IGF-I serum levels have been demonstrated as being associated with prostate cancer (PCa) and can serve as a predictive factor for the risk of PCa development. However, the role of IGF-II in PCa and its importance as a predictive marker is still unclear. Our aim was to determine PSA and IGF-II serum levels in patients with PCa and benign prostatic hyperplasia (BPH) and to analyse the value of IGF-II as an additional predictive factor in the diagnostics of PCa.
112 patients who underwent surgery for BPH or PCa (no hormonal treatment, no further malignancies) were included in this study ((I) 38 PCa, PSA ≤ 15 ng/ml; (II) 34 PCa, PSA > 15 ng/ml; (III) 40 BPH). Preoperative serum levels of total PSA and total IGF-II were determined by ELFA and ELISA, respectively.
PSA levels were (I) 5.7 ± 1.9 ng/ml; (II) 25.0 ± 11.5 ng/ml and (III) 4.0 ± 2.8 ng/ml. (II) was statistically associated with a high grading (2b/3; p = 0.0182), a high Gleason sum score (7–10; p = 0.0049) and a non-organ confined tumor (T3/4; p = 0.0009) compared to (I), all Chi2 test. IGF-II levels were significantly higher in PCa (I + II) compared to BPH (833.8 ± 238.9 ng/ml vs. 633.3 ± 141.4 ng/ml, p < 0.0001, t-test). Both PSA and IGF-II were associated with tumor staging (p = 0.0097, p = 0.0308; t-test). No significant correlation was observed between PSA and IGF-II levels. Logistic regression analysis revealed that the combination of PSA and IGF-II improves the prediction of tumor staging in PCa (p = 0.0175 and p = 0.0459, Wald test). Additionally, the combination of PSA and IGF-II can significantly increase discrimination between BPH and PCa; each p < 0.0001, Wald test.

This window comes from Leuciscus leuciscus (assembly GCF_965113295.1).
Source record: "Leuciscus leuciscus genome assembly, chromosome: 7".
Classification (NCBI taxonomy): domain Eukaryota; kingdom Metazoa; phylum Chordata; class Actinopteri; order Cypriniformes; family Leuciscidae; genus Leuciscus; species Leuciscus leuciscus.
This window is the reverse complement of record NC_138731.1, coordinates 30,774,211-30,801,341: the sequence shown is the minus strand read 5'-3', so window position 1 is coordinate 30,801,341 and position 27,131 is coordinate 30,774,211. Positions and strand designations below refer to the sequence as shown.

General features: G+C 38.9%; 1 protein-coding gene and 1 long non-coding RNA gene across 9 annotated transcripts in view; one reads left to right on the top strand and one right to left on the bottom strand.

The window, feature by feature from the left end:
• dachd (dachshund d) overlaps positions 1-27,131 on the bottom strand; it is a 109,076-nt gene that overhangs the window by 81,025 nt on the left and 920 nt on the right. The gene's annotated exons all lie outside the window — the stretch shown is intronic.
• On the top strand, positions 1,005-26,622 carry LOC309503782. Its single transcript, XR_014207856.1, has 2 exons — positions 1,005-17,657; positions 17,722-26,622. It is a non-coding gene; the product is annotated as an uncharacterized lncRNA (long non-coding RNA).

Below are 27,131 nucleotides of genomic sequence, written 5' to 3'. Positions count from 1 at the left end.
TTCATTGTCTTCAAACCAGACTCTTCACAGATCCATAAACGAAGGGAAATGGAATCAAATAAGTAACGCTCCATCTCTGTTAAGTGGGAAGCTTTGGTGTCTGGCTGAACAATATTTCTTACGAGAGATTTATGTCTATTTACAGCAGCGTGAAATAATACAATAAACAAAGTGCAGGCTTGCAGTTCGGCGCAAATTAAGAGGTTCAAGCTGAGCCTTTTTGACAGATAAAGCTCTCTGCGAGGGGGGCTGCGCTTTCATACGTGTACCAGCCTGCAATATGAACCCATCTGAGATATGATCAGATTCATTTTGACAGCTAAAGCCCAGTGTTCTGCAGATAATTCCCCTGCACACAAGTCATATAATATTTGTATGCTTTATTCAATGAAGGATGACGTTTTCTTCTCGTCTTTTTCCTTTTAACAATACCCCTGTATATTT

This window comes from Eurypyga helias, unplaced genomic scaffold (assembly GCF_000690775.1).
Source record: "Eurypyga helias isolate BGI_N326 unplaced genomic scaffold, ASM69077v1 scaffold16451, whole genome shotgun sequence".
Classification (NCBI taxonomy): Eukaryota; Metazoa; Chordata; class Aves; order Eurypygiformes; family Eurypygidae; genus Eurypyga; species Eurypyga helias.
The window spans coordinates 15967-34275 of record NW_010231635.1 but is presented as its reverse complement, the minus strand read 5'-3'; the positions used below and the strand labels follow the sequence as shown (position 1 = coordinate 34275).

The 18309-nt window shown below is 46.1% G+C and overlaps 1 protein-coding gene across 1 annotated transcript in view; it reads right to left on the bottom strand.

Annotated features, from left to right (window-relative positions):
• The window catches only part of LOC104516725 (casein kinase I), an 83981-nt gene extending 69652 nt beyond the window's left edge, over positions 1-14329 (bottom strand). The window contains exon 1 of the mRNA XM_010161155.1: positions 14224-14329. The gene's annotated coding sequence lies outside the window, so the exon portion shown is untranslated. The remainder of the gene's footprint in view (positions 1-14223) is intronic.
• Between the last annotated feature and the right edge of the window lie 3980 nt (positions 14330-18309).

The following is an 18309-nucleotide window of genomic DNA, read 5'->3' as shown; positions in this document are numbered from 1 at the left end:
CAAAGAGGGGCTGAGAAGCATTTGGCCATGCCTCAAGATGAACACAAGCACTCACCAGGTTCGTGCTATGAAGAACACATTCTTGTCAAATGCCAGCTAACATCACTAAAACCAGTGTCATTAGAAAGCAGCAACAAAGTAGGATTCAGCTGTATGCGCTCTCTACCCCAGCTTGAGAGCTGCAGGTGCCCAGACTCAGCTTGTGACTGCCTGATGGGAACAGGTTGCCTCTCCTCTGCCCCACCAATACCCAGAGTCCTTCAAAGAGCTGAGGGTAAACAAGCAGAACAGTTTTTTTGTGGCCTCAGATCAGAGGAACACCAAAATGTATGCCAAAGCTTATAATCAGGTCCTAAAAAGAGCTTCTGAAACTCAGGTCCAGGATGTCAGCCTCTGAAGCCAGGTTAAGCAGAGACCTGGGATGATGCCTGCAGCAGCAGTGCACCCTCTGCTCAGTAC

This study provides evidence that IGF-II serum levels may serve as an additional parameter for (a) improved determination of tumor staging and (b) better discrimination between BPH and PCa.
Keywords: Biological markers, Insulin-like Growth factor II, Prostate-specific antigen, Prostatic neoplasms, Prostatic hyperplasia.
a Department of Urology, University Hospital Mannheim, Heidelberg University, Germany
b Department of Medical Biometrics and Statistics, University Hospital Mannheim, Heidelberg University, Germany
c Research Group “Hormones and Signal Transduction”, Deutsches Krebsforschungszentrum, Heidelberg, Germany
d Department of Pathology, University Hospital Mannheim, Heidelberg University, Germany
Corresponding author. Department of Urology, University Hospital Mannheim, 68167 Mannheim, Germany. Tel. +49 621 3832629; Fax: +49 621 3831452.
© 2005 Elsevier B.V., All rights reserved.